Bruce, Australian Capital Territory
Canberra, Australian Capital Territory
|Coordinates||35°14′31″S 149°04′37″E / 35.242°S 149.077°ECoordinates: 35°14′31″S 149°04′37″E / 35.242°S 149.077°E|
|Population||7,520 (SAL 2021)|
|Elevation||622 m (2,041 ft)|
|Area||5.8 km2 (2.2 sq mi)|
|Location||8 km (5 mi) WNW of Canberra CBD|
Bruce is a suburb of the Belconnen district of Canberra, that is located within the Australian Capital Territory, Australia. The suburb was gazetted on 6 June 1968 and named for The Viscount Bruce of Melbourne (1883–1967), the eighth Prime Minister of Australia and the first Chancellor of the Australian National University.
At the 2021 census, Bruce had a population of 7,520 people, an increase from 6,390 in 2011 and 3,012 in 2001. 58.1% of people were born in Australia. The next most common countries of birth were China (6.2%), India (4.9%), Nepal (3.5%), England (2.1%) and Vietnam (1.6%). 62.7% of people spoke only English at home. Other languages spoken at home included Mandarin (6.7%), Nepali (3.5%), Cantonese (2.0%) and Vietnamese (1.8%). The most common responses for religion were No Religion (44.1%) and Catholic (15.3%). 20.7% of dwellings were separate houses, 45.8% were semi-detached, row or terrace houses or townhouses and 33.4% of were units or apartments.
Places of interest
- Canberra Stadium is the home of the Canberra Raiders rugby league and Brumbies rugby union sides, and occasionally hosts national and international sporting events
- Canberra International Sports and Aquatic Centre
- The University of Canberra (UC) has an enrolment of over 10,000 students and is one of four major universities in Canberra
- The Australian Institute of Sport (AIS)
- Calvary Public Hospital
- Bruce Campus of the Canberra Institute of Technology
- Radford College
The Fern Hill section of the suburb was originally planned as a hub for information and communications technology businesses, with some low-rise office buildings being developed off Thynne Street, along with a small commercial centre including a cafe. However, the area has seen considerable residential development, with densities ranging from detached houses through to four-storey apartment buildings, with commercial ground floor uses.
Many of the streets in Bruce are named after people and places associated with Australian tertiary education, including:
- Agar Street – Wilfred Eade Agar, professor of zoology
- Battye Street – James Battye, chancellor
- Braybrooke Street – Ernest Kingston Braybrooke, professor of law
- College Street – Canberra College of Advanced Education, now the University of Canberra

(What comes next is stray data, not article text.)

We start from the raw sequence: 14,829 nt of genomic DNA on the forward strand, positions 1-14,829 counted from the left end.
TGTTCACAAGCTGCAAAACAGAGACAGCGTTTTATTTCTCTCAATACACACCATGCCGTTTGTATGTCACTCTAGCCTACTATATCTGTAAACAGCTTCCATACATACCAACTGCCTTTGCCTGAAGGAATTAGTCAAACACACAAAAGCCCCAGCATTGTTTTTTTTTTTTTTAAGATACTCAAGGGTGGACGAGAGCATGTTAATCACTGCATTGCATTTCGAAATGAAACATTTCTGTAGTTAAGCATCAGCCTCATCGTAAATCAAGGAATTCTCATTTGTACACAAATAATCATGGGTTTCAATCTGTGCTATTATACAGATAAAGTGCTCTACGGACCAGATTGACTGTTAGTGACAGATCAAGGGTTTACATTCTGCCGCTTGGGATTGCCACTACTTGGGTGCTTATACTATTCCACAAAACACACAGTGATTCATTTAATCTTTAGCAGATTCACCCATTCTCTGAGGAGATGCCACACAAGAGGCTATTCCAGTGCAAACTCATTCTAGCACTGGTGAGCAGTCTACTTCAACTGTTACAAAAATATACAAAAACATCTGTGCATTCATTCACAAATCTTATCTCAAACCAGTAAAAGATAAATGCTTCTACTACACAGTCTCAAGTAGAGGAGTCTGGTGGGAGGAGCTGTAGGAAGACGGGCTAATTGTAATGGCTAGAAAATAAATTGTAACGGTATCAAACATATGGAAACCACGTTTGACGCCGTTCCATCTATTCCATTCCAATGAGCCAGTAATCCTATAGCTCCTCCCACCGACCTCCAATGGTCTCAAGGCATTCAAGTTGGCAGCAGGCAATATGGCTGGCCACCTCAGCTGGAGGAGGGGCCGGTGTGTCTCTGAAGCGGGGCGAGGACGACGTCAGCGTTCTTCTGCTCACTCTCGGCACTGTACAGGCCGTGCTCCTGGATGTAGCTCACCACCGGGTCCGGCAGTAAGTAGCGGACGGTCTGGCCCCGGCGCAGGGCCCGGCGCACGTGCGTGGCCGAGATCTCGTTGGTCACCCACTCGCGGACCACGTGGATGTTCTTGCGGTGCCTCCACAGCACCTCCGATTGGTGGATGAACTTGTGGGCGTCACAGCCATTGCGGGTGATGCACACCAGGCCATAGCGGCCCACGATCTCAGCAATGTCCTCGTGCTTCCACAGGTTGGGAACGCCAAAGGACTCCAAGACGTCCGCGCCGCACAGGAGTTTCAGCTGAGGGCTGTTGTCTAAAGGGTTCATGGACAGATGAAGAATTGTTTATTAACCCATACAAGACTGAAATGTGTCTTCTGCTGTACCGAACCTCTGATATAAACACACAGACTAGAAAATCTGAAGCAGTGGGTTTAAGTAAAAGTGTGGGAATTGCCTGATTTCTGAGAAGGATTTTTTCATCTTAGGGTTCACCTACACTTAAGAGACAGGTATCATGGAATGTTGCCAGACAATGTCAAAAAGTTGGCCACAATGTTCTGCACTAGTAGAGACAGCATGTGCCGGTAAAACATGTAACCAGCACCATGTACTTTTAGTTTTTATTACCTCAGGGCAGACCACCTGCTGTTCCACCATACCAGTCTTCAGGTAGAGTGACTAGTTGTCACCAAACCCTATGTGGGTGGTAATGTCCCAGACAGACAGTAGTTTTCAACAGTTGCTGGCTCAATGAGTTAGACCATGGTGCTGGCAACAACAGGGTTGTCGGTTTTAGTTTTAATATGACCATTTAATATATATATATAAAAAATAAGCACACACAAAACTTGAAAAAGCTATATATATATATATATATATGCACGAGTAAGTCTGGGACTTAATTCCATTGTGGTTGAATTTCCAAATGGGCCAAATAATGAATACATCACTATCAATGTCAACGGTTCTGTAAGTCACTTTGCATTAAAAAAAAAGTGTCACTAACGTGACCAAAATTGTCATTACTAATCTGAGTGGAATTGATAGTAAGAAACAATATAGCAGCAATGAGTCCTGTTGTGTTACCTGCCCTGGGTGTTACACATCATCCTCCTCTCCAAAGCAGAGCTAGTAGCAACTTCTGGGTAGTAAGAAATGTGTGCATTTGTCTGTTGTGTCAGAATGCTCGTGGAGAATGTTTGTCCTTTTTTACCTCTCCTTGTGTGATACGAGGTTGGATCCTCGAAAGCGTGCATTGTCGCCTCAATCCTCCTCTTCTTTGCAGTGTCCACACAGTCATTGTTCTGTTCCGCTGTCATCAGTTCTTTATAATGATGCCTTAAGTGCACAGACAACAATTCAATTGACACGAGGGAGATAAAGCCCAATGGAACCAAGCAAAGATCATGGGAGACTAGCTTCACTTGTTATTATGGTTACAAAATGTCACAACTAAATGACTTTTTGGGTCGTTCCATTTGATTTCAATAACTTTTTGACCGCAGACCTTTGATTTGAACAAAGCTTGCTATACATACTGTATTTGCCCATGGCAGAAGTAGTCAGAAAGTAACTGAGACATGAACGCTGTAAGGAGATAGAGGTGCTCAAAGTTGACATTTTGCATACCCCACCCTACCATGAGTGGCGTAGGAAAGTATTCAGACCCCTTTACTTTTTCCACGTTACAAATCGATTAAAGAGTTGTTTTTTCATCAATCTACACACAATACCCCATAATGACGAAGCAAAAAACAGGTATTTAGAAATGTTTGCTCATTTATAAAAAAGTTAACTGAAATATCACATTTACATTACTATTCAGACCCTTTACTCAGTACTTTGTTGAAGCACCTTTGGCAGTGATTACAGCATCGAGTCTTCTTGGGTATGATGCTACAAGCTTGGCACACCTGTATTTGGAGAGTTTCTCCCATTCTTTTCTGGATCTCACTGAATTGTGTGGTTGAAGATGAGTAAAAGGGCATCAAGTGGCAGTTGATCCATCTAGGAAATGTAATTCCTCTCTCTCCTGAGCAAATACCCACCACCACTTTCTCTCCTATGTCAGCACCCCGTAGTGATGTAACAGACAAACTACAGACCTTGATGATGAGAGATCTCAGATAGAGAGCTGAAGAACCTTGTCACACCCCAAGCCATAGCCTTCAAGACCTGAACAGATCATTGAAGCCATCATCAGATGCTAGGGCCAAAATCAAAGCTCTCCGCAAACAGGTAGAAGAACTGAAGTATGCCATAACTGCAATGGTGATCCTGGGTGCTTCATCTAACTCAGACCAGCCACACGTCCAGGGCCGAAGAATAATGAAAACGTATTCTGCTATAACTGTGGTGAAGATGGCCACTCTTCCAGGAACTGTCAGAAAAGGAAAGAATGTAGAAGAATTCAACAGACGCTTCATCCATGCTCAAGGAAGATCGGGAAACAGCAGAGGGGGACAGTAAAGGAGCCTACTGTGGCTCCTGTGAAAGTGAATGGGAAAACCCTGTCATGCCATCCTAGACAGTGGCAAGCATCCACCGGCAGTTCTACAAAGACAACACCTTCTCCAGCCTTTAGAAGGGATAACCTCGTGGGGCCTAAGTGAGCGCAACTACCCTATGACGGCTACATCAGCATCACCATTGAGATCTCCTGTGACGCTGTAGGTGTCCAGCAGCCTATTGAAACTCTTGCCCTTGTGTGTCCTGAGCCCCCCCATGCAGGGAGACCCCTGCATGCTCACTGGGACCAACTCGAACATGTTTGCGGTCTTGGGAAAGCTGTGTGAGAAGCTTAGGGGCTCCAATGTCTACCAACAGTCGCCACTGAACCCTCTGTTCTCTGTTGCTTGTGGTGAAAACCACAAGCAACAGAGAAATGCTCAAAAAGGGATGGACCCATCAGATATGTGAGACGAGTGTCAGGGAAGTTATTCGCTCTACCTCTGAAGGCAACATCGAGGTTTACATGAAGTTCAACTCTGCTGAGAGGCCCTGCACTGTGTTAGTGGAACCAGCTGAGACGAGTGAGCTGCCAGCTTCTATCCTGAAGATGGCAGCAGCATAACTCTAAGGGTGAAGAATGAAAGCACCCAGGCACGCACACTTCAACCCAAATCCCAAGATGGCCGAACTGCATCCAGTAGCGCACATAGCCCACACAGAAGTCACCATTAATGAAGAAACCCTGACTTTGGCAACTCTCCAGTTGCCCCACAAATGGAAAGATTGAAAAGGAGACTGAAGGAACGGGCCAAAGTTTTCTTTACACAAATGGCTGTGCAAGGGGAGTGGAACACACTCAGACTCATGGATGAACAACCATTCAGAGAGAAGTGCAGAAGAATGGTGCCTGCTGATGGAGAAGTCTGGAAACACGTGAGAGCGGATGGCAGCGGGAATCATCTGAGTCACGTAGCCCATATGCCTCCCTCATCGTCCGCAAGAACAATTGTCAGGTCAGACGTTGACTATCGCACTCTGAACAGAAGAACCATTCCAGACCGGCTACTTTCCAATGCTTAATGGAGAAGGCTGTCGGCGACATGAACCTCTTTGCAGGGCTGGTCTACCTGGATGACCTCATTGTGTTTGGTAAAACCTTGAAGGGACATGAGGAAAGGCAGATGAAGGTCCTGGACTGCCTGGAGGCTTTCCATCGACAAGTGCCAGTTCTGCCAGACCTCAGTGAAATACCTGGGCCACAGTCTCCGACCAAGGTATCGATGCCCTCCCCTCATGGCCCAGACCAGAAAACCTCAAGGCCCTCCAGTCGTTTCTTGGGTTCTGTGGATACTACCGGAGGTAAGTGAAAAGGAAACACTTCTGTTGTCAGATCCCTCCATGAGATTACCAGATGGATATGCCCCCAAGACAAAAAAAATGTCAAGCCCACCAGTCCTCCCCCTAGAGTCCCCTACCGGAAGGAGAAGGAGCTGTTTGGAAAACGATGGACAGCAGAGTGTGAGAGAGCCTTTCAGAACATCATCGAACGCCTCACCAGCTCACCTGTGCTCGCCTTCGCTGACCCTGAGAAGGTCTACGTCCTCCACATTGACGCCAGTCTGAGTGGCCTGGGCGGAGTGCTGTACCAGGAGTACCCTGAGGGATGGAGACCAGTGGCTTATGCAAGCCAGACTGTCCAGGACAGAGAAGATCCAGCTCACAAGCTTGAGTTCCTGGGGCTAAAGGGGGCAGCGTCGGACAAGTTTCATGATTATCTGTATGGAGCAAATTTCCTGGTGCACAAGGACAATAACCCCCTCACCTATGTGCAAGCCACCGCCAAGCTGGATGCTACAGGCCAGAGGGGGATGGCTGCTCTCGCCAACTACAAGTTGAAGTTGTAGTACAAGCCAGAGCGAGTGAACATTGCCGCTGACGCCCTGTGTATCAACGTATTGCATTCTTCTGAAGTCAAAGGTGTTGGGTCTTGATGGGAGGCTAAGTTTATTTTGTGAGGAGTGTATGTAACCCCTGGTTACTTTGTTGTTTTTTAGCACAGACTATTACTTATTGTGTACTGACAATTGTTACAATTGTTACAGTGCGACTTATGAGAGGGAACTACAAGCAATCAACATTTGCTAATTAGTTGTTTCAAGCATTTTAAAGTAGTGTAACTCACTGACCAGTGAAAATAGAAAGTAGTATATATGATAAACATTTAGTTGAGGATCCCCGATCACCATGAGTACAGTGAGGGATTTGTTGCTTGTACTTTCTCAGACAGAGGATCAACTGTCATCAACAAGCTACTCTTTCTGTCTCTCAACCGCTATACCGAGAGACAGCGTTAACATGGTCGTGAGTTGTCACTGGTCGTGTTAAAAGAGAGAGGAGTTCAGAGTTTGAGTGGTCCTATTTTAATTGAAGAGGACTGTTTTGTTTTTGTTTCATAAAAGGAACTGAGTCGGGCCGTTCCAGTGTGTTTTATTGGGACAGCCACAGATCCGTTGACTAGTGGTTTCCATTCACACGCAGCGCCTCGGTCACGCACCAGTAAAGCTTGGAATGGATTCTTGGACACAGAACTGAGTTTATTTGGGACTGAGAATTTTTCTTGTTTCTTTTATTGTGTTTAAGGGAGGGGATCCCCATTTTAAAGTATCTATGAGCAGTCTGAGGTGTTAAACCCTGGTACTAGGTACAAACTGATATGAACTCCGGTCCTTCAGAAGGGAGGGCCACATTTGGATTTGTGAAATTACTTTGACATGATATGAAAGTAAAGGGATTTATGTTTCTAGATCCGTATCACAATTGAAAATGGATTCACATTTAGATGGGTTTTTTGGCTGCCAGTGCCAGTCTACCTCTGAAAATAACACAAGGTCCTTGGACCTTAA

- Crisp Circuit – Finlay Crisp, professor and Rhodes Scholar
- Funder Street – Kathleen Funder, writer, teacher, and educational psychologist
- Jaeger Circuit – John Conrad Jaeger, professor of geophysics and mathematics
- Leverrier Street – Frank Leverrier, vice-chancellor
- Mugglestone Place – Donald Mugglestone, professor of physics
- Purdie Street – Alexander Purdie, professor of geology
- Thynne Street – Andrew Joseph Thynne, government minister and university chancellor and vice-chancellor (who pronounced his name "thin")
The suburb is also relatively well-served by public transport, with routes R2, R3 and R4 running through it via the Calvary Hospital, Radford College, and the University of Canberra. Route R9 connects the suburb to the Gunghalin light rail at Dickson. Additionally, a number of cycle routes provide links to the Inner North, Belconnen Town Centre, and Kaleen.
For the purposes of Australian federal elections for the House of Representatives, Bruce is in the Division of Canberra.
For the purposes of Australian Capital Territory elections for the ACT Legislative Assembly, Bruce is in the Ginninderra electorate.
Bruce is dominated by the greywacke of the Ordovician Pittman Formation. Bands of the black Acton Shale Member are found under the University of Canberra and the Calvary Hospital. Glebe Farm Adamellite is a coarse porphyritic micro adamellite of the Silurian age. It intrudes in the west north and southeast and southwest of University of Canberra. A triangle of Silurian age calcareous shale of the Canberra formation is in the north east of Bruce.
- ^ Australian Bureau of Statistics (28 June 2022). "Bruce (ACT) (Suburb and Locality)". Australian Census 2021 QuickStats. Retrieved 28 June 2022.
- ^ a b ACT Planning and Land Authority. "Street and Suburb Names – Bruce". Retrieved 8 July 2013.
- ^ a b Australian Bureau of Statistics (28 June 2022). "Bruce". 2021 Census QuickStats. Retrieved 5 September 2022.
- ^ Australian Bureau of Statistics (31 October 2012). "Bruce". 2011 Census QuickStats. Retrieved 5 September 2022.
- ^ Australian Bureau of Statistics (9 March 2006). "Bruce". 2001 Census QuickStats. Retrieved 5 September 2022.
- ^ Route R2 Transport Canberra
- ^ Route R3 Transport Canberra
- ^ Route R4 Transport Canberra
- ^ Route R9 Transport Canberra
- ^ "Profile of the electoral division of Canberra (ACT)". Current federal electoral divisions. Australian Electoral Commission. 22 May 2019. Retrieved 22 May 2019.
- ^ "Electorates 2012 election". Electorates. ACT Electoral Commission. 5 July 2012. Retrieved 17 December 2013.
- ^ Henderson G A M and Matveev G, Geology of Canberra, Queanbeyan and Environs 1:50000 1980.
- Raggatt, Matthew (11 April 2014). "A weekend in your suburb: 36 hours in Bruce". The Canberra Times. Archived from the original on 18 April 2014.